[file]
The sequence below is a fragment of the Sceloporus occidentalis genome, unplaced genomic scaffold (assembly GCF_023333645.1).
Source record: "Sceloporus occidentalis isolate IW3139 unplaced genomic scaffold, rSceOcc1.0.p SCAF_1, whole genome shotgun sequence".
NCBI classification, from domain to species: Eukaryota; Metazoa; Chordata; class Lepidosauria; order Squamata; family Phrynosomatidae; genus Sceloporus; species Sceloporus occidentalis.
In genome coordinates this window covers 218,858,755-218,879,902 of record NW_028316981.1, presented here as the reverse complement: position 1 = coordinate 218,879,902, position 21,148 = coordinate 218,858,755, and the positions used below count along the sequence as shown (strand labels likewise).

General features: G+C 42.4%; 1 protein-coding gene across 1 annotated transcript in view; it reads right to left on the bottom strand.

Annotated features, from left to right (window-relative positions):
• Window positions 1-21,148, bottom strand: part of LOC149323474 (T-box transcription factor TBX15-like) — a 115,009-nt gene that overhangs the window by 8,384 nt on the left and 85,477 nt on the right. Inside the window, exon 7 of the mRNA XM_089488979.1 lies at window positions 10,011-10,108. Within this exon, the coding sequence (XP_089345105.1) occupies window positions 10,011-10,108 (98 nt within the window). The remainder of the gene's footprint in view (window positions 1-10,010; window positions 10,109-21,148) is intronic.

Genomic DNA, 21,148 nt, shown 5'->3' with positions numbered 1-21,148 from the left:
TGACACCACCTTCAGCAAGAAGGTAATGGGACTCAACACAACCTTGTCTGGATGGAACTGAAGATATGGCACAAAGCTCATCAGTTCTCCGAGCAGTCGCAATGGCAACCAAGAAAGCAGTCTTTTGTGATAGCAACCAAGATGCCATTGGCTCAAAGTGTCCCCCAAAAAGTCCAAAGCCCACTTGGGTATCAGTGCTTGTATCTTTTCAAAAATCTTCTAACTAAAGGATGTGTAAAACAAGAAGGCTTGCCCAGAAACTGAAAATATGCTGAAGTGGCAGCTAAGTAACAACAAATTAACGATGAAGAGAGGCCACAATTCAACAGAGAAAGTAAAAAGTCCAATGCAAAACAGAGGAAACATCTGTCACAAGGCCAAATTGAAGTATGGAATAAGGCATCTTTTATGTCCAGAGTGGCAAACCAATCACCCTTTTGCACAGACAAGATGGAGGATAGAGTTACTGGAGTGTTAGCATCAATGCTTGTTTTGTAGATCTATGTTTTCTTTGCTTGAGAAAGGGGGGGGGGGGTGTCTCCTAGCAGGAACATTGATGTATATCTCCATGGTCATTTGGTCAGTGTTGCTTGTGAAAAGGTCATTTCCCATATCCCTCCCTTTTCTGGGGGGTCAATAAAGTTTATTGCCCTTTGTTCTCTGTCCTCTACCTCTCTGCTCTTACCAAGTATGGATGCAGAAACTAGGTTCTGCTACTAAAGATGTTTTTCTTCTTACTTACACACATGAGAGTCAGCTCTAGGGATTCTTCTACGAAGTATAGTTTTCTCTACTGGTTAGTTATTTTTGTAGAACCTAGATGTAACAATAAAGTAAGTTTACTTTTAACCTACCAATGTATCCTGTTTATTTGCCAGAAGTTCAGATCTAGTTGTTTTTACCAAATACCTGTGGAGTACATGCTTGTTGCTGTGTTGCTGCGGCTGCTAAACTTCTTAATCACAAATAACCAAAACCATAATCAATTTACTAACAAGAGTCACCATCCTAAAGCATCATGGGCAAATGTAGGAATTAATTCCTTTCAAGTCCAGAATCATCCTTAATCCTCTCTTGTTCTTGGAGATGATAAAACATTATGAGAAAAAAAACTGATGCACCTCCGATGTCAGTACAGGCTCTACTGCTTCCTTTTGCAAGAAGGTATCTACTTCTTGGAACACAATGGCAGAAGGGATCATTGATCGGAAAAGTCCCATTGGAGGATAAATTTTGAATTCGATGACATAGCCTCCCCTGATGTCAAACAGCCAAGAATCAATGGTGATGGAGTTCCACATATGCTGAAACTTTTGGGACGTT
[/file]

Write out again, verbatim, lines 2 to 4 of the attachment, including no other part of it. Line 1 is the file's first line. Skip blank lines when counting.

Source record: "Sceloporus occidentalis isolate IW3139 unplaced genomic scaffold, rSceOcc1.0.p SCAF_1, whole genome shotgun sequence".
NCBI classification, from domain to species: Eukaryota; Metazoa; Chordata; class Lepidosauria; order Squamata; family Phrynosomatidae; genus Sceloporus; species Sceloporus occidentalis.
In genome coordinates this window covers 218,858,755-218,879,902 of record NW_028316981.1, presented here as the reverse complement: position 1 = coordinate 218,879,902, position 21,148 = coordinate 218,858,755, and the positions used below count along the sequence as shown (strand labels likewise).